Thanks. Sometimes that works. Sometimes it doesn’t. What often works is something I picked up from a video: “Can we feed you like a baby?”.

        • Allisonm

          I grew up in a home with a high level of distress at the dinner table. It is still hard for me to eat at the table at home. I can prepare a great meal for my family and sit down with them, but it is very hard to eat. I can eat easily at other people’s dinner tables, but home is hard. So the issue may not be the food itself, but could also be related to other trauma associated with eating at home. It was always easier for me to eat at school than at home, where my stomach was in knots. Being fed like a baby may take your son back to an easier time or may not have the same association with previous trauma.

          • Dawn Goebbels

            Thanks, Allison. That’s a helpful insight.

  • Stacy

    I have a 13 year old that has some food issues. She has gained a lot of weight in the year that she has been with me. She has had to go without food before, although I’m not sure how often this was. She also has Bi-Polar and is on medication that can cause hunger. I never really restricted her in the first 6-8 months, because I wanted her to feel safe, provided for, and not cause any body image issues. She has gained enough weight, that I now have to address this issue. I don’t want her to feel hungry, or like she can’t have enough to make her feel full, tell her she can’t eat because she’s already had enough, or cause body image issues by telling her she needs to lose weight. She gets home from school 2 hours before I do, and that is when she consumes the most food. When I’m home, she has learned to ask and take no for an answer most of the time. However, after school and if she wakes up in the middle of the night is when she eats and eats and eats. I don’t want to lock the cupboards and refrigerator because that would be a hard hit to her self esteem. Any thoughts??? I try not to buy too much junk food, but she will still overeat on other things.

    • Allisonm

      I think you are on the right track. My 13-year-old son is a night eater. He used to be diagnosed as bipolar, but his symptoms also described PTSD and RAD and treating him for those instead has been far more effective. His moods are now much more stable and he has been able to learn coping skills that are less destructive and often actually beneficial. (He was in a nearly feral state when he came to us and fought us during every waking moment, so I admit that my bar for what constitutes progress and hope is pretty low–yet much higher than the treating professionals thought was possible.) Having gone hungry a lot, my son’s anxiety about food is so intense that trying to curtail his intake just puts him over the edge. Because we don’t need any more practice at melting down, we change our expectations to ones that are realistic for our son. He needs practice at success, with incremental increases in expectations as he can successfully manage them. With food, that means increasing his activity level to burn off those calories he feels compelled to eat rather than trying to limit intake. We also will ask that our son wait a few minutes before having more food, to give his body time to register that he is sated. He has progressed to the point where he doesn’t usually melt down when asked to carry his night dishes to the kitchen each morning. He is also eating less at night and hiding a lot less food in stashes around the house. In my view, extra weight, though undesirable in a perfect world, is better than having my child suffer from unmanageable anxiety. My son can’t learn healthier coping and ways to get his needs met when his needs aren’t being met. He only learns those things when his current perceived needs–especially for safety–are being met. So we play the long game and have stopped looking for the magic idea that will solve the food issues. The more we build trust and a feeling of safety, the healthier he gets. We are in our ninth year with our kids. Slow and steady wins the race.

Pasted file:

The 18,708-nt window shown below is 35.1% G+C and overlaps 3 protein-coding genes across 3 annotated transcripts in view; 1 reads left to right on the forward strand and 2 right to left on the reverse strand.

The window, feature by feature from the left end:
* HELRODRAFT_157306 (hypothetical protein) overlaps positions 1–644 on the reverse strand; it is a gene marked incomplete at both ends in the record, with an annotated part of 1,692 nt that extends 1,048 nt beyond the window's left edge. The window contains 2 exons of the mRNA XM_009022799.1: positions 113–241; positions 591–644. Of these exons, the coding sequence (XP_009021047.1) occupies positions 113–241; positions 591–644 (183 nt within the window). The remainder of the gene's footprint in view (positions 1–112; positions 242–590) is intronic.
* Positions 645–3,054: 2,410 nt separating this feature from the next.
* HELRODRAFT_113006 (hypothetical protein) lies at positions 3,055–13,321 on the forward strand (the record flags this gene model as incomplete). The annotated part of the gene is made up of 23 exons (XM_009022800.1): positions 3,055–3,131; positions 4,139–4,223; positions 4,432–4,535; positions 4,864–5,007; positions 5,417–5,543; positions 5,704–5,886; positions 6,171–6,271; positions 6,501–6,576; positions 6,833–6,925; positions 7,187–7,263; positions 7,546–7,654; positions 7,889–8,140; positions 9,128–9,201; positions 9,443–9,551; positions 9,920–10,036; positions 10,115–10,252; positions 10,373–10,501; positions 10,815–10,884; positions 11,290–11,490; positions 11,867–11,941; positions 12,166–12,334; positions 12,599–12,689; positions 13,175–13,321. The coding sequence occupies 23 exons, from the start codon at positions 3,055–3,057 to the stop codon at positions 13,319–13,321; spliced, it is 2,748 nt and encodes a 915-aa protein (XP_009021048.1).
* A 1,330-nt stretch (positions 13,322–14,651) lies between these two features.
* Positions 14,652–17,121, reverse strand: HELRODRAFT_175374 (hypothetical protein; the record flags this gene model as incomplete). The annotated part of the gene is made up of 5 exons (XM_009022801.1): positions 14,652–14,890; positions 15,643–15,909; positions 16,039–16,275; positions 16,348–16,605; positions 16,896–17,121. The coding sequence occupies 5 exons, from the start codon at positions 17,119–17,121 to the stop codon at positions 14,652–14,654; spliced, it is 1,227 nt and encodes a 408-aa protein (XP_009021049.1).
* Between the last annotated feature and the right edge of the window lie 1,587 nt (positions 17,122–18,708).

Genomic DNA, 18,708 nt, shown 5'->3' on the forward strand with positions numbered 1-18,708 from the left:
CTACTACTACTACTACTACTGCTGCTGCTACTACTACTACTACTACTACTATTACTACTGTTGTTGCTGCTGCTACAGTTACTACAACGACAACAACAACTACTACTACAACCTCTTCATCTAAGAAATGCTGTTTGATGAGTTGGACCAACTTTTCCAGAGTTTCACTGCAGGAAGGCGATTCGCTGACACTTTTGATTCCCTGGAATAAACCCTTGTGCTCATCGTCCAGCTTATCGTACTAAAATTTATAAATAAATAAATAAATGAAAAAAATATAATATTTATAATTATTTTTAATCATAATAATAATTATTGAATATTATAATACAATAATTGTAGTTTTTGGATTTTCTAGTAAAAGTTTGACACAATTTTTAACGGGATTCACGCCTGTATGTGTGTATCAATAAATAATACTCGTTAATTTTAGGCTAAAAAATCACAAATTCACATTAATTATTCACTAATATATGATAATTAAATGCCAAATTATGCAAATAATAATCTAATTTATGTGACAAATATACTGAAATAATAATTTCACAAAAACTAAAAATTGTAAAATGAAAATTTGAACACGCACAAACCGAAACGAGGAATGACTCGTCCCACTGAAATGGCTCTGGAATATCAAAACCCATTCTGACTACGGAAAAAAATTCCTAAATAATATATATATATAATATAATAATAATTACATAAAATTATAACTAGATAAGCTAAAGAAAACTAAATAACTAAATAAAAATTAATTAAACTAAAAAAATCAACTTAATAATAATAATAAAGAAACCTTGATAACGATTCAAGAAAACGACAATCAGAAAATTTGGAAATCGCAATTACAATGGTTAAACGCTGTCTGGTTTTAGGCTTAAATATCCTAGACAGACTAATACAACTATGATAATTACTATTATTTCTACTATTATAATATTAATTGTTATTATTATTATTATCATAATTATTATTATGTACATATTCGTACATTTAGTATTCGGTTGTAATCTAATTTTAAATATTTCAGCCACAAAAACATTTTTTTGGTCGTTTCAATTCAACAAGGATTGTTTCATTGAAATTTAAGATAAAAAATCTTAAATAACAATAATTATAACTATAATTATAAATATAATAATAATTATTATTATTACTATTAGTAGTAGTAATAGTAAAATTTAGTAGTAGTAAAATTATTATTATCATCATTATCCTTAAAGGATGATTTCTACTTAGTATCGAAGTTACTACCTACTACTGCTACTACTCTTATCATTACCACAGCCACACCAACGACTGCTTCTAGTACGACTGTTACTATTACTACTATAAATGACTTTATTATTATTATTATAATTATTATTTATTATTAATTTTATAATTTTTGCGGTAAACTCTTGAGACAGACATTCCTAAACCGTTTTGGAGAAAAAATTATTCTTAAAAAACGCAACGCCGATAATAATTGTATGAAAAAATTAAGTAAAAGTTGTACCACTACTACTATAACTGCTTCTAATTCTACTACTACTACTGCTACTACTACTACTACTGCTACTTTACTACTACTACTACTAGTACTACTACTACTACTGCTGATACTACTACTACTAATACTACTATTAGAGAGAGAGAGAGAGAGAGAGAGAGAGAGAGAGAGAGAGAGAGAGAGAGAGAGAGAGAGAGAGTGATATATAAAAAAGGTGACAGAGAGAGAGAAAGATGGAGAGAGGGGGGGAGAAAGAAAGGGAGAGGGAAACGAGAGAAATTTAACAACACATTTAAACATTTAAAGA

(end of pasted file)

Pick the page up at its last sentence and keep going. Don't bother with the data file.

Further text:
• Jessica S.

    This was so helpful! We have our first foster kiddo who is 17months and have no idea of his background except that his parents are now homeless, the little guy came to us completely obsessed with food (although in the 90th percentaile for weight, only 25th for height so the pediatrician said to no longer do whole milk, etc). We’ve got 3 of our own little boys, so to say the food issues have me overwhelmed on top of just life with 4 little boys under 5, is an understatement.

    Any specific advice on how to deal with food issues of a toddler who is mostly nonverbal (and hasn’t been parented, disciplined, etc)?

    THANK YOU!!!

  • Mel

    The book Love Me Feed Me was revolutionary. And it always takes time nothing changes over night

  • Vince Crunk

    Our adopted child definitely has food issues and DID experience trauma as an infant. She exhibits the same behaviors you describe. But she came to us at 3 months old and was not a malnourished infant. Ideas?

  • Jamie Worley

    We deal with this with one of ours but she was never malnourished. If fact, they came to us “over-nourished” according to their medical charts. I’ve read Love Me Feed Me, which did have some good insight but as far as I can see, the root of her issue (based on other behaviors) is simply a desire to be in control. If we labeled a box for her, she’d get into everything else before getting into hers. She’s even stolen kids’ lunches at school when she still had her own lunch. It’s SO frustrating… and we’re going on 5 years now…

    • Michelle Sackett McKinney

      I agree it is a form of control for sure. Our son was malnourished in the womb. He only weighed 4.5 pounds full term. Either way there is a need to control their new environment because they had no control over their previous one. It is so, so frustrating for sure even when we know the root cause.